Thank You, Rudy Gobert

In an incredible display of ignorance last week, Rudy Gobert made sure to touch every microphone and recorder at the podium following a post-game press conference. Days later, the Utah Jazz player tested positive for coronavirus, and the NBA suspended its season shortly after.

Since, sports in this country and many others have almost completely shut down, and measures outside athletics have been made in an attempt to contain the virus. We’re now about a week into American eyes slowly opening to the horror that is silently unfolding within this nation’s borders, as well as far beyond.

This problem was going to force us out of our slumber eventually. It’s far too contagious, far too severe and much too deadly to be ignored forever. It already took too long, and the virus has spread and will continue to spread to many, many more people.

But how much longer would it have taken if not for Gobert’s antics? What Gobert did was selfish, ignorant and incredulous, and while we don’t know if that is how he contracted the virus, nor do we know if he spread it that night at the press conference, we do know how dangerous his actions were: his carelessness spread covid-19 to his teammate, Donovan Mitchell. Now, so does he, and so does anyone else in the world who is paying attention.

I’m afraid that it’s possible the sports world needed an athlete to catch the coronavirus to force a league to shut down, thus acting as the impetus to the rest to follow suit. Unfortunately, humans are notoriously reactive, not proactive, and oftentimes disaster has to strike before we do anything to mitigate its effects. It was bound to happen eventually, but it could have happened to anyone or happened at any time. The sooner it came, though, the better off this country and the entire world were going to be.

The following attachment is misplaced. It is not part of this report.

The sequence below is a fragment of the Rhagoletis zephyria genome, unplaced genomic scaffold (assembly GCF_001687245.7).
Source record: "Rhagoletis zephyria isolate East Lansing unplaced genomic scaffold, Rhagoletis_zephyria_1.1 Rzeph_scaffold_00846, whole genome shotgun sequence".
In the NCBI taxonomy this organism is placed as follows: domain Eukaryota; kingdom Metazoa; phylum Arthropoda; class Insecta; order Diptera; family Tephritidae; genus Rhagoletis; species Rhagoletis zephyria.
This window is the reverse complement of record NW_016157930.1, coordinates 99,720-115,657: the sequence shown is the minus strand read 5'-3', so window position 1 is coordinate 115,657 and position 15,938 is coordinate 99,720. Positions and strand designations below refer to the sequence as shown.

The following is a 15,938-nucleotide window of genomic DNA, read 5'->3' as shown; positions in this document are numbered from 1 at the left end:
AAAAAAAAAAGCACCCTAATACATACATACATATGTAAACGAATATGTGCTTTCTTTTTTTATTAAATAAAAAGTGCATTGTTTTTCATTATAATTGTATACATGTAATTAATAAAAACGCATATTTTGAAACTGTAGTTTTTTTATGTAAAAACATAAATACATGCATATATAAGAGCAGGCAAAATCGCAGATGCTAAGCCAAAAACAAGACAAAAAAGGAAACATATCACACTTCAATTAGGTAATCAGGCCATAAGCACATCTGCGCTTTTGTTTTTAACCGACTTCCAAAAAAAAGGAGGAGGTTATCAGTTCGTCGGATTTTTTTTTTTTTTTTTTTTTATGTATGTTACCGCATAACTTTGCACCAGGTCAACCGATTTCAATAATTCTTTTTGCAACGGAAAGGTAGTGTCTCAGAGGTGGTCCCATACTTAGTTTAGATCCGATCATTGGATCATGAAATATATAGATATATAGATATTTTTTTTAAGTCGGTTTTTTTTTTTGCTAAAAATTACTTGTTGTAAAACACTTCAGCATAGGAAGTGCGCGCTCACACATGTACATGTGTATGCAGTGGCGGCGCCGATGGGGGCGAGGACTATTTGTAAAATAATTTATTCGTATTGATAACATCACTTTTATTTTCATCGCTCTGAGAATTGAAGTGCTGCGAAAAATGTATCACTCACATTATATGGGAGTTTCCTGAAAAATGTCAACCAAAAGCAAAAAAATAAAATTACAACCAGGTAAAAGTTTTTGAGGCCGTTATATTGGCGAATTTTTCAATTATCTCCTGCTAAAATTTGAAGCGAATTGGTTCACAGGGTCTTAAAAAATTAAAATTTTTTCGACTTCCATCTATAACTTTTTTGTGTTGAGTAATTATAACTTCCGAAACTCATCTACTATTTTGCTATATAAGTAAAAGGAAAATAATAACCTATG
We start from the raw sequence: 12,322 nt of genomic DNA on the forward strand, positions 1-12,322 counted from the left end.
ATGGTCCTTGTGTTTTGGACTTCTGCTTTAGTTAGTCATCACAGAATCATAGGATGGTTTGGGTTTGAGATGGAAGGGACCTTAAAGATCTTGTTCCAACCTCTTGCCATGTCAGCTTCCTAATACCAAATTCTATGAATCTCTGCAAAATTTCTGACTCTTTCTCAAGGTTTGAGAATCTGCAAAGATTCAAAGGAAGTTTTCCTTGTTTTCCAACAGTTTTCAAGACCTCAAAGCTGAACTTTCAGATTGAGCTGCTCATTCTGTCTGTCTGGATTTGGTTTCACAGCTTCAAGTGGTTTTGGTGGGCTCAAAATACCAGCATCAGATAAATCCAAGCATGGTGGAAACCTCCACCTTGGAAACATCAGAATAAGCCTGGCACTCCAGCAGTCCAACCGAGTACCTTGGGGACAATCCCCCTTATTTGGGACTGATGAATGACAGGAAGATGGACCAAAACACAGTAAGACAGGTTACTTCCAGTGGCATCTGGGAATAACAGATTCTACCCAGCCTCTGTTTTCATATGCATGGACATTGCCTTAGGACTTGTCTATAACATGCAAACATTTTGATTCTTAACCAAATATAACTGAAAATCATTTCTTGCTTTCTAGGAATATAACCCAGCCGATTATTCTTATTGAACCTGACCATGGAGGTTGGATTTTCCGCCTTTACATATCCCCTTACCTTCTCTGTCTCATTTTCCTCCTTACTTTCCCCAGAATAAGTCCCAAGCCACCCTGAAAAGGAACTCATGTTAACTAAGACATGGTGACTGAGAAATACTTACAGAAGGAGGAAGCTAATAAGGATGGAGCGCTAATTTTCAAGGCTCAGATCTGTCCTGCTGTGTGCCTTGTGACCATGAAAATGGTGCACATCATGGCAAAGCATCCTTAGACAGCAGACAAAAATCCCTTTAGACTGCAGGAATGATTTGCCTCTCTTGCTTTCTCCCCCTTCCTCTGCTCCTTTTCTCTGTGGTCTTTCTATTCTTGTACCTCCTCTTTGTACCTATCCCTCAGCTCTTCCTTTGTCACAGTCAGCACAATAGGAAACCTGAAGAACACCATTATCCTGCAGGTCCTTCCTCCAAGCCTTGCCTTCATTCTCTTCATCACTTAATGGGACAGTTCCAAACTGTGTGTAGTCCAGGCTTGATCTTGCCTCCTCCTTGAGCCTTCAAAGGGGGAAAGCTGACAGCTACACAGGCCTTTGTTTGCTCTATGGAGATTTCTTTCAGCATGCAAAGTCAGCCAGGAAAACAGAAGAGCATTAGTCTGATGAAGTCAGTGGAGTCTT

Gobert has caught tons of flak for what he did, and understandably so. Behavior like his is part of why we’re in the position we’re in. He has since seen the error of his ways, even going onto the NBA‘s Twitter to send the world a message.

Some people are still trashing Gobert for what he did, and I get it. I really do. But what good does it do? Someone was going to catch coronavirus, and these leagues were going to close down. What Gobert has done has been a net positive for global health, especially with his apology and actions afterward, helping to spread awareness and instill the severity of the situation into anyone who will listen.

Having the visuals of him blatantly ignoring safety measures and common sense because of not taking this seriously enough, then knowing he caught it and it started the chain reaction of sports cancellations, sends a crucial message to sports fans and citizens at large:

The virus does not care who you are. It does not care that you think you’re invincible. It does not care that you have lots of money. It does not care that you are famous. It does not care that you don’t have lots of money or that you aren’t famous. It doesn’t care about anything. The only way we can combat against it is by following common sense, adhering to hygiene standards and, most importantly, working together for the benefit of the greater good.

I understand the urge to be angry at Gobert. I understand the urge to want to blame someone taking away the sports we love and rely on so much to help us get through our lives. I understand the urge to point a finger at someone else because it helps you cope with your fear of the uncertain, and we are all very much living in an uncertain time. But this gets us nowhere. This helps no one. It simply cannot be.

So thank you, Rudy Gobert. Thank you for making the same mistake that so many other millions of people on this planet have made and are still currently making this very moment. Thank you for doing it in front of a camera, as a major player in a multi-billion dollar sports league, for the whole world to see. Thank you for being the starting point in a shut down that our society needs to survive.

And lastly, but most importantly: thank you for accepting your mistake, self-reflecting on what you did wrong and doing what you can with your platform to make amends. You have made a profound impact on the world through what you’ve done, and although you certainly were not intending to do so when you touched those microphones, you are responsible for saving lives.

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